The versatility of electrospinning has enabled the incorporation of other materials in the resultant carbon fibers. To improve the performance of electrospun carbon fibers in electrical double layer capacitors (EDLC), Kim et al (2009) mixed PAN with pitch in solution for electrospinning. This takes advantage of the high carbon content and conductivity of pitch and the electrospinnability of PAN to form fibers. The pitch/PAN electrospun fibers activated at 900 °C demonstrated a high specific capacitance (143.5 Fg-1) and power density of 1300 Wkg-1. Another way of increasing specific capacitance of electrospun derived carbon fiber membrane is to use sacrificial polymers. Wang et al (2018) showed that electrospinning a blend of polysulfone (PSF) and PAN solution to form a fibrous membrane was able to yield specific capacitance of 272 F.g-1 and conductivity of 13.85 S.cm-1 after carbonization, values that are twice that of carbonised pure electrospun PAN fibrous membrane. Such superior performance has been attributed to microporous and mesoporous structure, well interconnected carbon nanofibrous network with good graphitic carbon contents of the PAN/PSF nanofibrous membrane. Carbon membrane obtained from carbonised pure PAN electrospun fibers showed smooth surface, non-connected fibers and poorer graphitic carbon contents. Microporous and mesoporous carbonised PAN/PSF nanofibrous membrane has been attributed to decomposition of PSF and release of SO2 gas from the nanofibers. Interconnection is probably due to melting of PSF at temperatures above 350°C before decomposition at temperatures above 500°C. Since the presence of interconnecting networks may enhance mechanical and electrochemical properties of carbon mesh, Ma et al (2021) used hot pressing to consolidate the electrospun PAN fibers prior to carbonization. For electrospinning, they used a mixture of polyacrylonitrile blends PAN150 and PAN85 with molecular weights (MWs) of 150,000 and 85,000 mol-1 respectively. A mixture of PAN150 7:3 PAN85 was found to give optimal performance compared to blends with higher ratios of PAN85 after carbonization. The optimal carbonised PAN fibers showed a good specific capacitance of 689 F g-1 with energy density of 1.74 W h k-1 (0.38 W kg-1) and a cyclic stability of 83% after 2000 continuous charge-discharge cycles at a current density of 2 A g-1. Compared to carbonised fibers of the same composition without going through hot pressing, hot-pressed carbonised nanofibers membrane showed a higher current density which demonstrated the benefits of forming networked structure for improving electrochemical performance.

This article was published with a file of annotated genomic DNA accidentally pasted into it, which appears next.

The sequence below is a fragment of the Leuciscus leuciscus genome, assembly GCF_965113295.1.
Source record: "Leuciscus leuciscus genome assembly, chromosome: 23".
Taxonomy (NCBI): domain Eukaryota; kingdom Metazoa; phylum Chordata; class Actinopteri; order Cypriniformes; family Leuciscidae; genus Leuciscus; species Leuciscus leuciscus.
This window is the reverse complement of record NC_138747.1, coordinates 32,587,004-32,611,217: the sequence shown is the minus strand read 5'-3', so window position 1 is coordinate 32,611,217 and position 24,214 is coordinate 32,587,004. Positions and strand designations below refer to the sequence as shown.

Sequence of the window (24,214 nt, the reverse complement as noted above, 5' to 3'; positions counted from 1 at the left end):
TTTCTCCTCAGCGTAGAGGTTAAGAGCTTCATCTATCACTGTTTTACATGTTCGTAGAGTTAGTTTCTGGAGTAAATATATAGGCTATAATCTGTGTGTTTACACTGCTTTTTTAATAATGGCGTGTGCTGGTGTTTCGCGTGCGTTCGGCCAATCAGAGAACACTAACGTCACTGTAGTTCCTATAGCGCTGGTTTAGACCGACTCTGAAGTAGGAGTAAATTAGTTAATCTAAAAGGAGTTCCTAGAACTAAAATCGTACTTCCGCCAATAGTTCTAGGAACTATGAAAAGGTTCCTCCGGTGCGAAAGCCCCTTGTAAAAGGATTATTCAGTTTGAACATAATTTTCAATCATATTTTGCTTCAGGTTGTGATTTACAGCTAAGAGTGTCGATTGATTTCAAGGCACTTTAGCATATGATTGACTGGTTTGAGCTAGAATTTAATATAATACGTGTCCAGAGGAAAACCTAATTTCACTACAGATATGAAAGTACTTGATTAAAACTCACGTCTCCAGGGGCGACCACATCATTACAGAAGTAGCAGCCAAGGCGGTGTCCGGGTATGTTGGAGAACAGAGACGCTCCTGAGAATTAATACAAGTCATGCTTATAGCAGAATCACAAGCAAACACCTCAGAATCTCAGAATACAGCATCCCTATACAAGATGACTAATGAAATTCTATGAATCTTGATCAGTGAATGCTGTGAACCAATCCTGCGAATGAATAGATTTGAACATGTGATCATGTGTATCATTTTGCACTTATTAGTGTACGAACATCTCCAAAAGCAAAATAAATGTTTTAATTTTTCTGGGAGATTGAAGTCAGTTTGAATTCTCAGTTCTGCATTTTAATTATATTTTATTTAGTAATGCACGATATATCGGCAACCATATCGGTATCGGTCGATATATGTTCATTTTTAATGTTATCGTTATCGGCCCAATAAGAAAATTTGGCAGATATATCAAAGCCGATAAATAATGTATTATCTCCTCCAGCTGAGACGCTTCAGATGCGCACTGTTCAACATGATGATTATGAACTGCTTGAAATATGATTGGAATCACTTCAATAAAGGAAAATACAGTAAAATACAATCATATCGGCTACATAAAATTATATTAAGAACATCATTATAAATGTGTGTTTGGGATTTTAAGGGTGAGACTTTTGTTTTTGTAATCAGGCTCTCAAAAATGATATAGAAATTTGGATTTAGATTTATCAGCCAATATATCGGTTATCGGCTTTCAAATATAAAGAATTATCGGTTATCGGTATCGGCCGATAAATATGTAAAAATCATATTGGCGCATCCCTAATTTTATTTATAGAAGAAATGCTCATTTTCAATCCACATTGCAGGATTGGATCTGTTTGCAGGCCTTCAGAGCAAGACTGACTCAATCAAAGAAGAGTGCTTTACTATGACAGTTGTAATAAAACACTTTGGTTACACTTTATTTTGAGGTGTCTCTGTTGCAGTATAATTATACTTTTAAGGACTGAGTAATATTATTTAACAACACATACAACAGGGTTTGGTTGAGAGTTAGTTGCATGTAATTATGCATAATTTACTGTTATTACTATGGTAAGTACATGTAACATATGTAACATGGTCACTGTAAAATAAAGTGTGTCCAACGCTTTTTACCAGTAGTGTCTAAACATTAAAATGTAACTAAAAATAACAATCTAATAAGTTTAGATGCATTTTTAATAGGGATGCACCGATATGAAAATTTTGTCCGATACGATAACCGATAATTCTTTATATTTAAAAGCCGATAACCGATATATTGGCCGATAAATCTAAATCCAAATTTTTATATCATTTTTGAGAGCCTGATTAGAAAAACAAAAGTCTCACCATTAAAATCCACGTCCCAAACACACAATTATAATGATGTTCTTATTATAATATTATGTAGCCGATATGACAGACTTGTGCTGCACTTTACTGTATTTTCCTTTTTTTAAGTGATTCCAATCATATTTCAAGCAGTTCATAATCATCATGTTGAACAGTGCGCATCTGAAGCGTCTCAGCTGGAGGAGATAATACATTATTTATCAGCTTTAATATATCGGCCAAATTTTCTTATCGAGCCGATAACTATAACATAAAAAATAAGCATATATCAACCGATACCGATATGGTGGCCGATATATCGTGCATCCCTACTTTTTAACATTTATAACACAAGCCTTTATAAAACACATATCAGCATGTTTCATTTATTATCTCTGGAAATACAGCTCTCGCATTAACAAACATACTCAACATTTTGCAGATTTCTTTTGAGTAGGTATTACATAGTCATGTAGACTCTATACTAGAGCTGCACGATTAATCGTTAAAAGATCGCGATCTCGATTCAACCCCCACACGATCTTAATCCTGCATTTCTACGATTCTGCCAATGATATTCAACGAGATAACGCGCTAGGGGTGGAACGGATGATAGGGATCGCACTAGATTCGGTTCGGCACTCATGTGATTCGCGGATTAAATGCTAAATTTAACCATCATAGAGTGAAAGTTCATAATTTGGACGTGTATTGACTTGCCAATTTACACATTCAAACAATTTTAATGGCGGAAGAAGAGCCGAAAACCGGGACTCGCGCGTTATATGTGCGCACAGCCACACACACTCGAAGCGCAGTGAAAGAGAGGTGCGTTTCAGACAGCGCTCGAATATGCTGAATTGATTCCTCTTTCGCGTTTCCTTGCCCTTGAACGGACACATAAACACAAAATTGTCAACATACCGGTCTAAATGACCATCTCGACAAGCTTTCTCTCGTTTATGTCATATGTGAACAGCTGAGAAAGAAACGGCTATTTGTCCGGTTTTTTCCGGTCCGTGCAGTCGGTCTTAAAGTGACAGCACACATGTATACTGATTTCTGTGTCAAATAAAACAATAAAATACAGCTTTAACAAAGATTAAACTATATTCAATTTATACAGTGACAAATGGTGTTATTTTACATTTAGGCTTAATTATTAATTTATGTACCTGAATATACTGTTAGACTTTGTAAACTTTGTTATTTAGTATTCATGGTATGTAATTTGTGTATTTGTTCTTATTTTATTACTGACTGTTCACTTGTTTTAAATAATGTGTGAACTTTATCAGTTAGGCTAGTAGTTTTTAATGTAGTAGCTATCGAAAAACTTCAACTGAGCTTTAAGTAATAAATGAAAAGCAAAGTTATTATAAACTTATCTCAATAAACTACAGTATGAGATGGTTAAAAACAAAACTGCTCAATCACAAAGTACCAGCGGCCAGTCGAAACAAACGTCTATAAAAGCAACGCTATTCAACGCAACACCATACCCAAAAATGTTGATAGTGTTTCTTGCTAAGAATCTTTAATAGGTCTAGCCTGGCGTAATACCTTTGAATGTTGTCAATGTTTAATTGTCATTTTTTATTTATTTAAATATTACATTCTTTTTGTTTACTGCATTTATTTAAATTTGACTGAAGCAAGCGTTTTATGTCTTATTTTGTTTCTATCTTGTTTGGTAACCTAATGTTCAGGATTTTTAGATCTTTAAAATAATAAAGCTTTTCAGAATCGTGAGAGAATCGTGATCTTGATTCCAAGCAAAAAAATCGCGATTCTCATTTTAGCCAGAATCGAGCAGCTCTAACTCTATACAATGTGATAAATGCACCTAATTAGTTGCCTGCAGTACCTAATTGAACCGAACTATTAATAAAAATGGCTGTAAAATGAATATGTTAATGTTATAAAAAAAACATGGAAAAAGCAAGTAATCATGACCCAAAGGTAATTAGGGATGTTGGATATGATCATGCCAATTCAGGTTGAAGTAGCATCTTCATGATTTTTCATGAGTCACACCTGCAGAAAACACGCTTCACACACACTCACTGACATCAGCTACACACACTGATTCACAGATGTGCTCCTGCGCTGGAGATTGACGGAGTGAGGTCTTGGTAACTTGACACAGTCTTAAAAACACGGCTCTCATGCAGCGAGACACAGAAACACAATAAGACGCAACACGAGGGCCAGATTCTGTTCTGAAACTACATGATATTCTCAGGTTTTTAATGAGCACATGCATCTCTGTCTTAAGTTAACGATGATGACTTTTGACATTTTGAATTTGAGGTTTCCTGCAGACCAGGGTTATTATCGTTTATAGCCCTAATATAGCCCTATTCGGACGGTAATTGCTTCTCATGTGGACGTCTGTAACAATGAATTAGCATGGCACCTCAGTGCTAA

Additives such as silicon may also be added to the electrospun carbon fibers to improve its mechanical properties. Faccini et al (2015) constructed a carbon nanofiber (CNF)/Si composite membrane by electrospinning a solution of PAN and tetraethoxyorthosilicate (TEOS). After carbonizing at temperature from 800 to 1000 °C, SNF/Si was formed. The resultant membrane showed good flexibility and can be bent without breaking. Huang et al (2016) was able to construct an aerogel made of elastic carbon nanofibrous composite containing graphene. They first blend graphene oxide (GO) into PAN solution followed by electrospinning to form PAN nanofibers containing GO. An preoxidation process was carried out to prevent the PAN fibers from fusing together during carbonization. The resultant composite aerogel showed interconnected macropores and integrated conductive networks which make it useful in various applications such as energy storage and conversion.

Digital picture showing the flexibility of the CNF/Si mats [Faccini et al 2015]

PAN is one of the most commonly used polymer for conversation to carbon fibers and there are many studies on the carbonizing process and behavior of PAN. Schierholz et al (2019) studied the carbonation behaviour of electrospun PAN nanofiber using in situ transmission electron microscopy in temperatures up to 1000°C. During the initial oxidative stabilisation at temperatures between 200 to 300°C, fiber shrinkage of up to 20% of its initial diameter was observed. The subsequent heating up to 1500°C under inert gas atmosphere is the carbonation stage. As the temperature rises to 600°C, their TEM showed the transition from amorphous contrast to diffraction contrast. At 600°C, ordering of the carbon atoms takes place with their (002)-planes preferentially arranged parallel to the fiber axis on the lateral surfaces. However, only a few planes are stacked and the lateral size (L10) are only a few nm. At 800°C, lateral and stacking size is around 5 nm. At 1000°C, the turbostratic regions become as large as 10 nm.

Published date: 25 May 2017
Last updated: 03 May 2022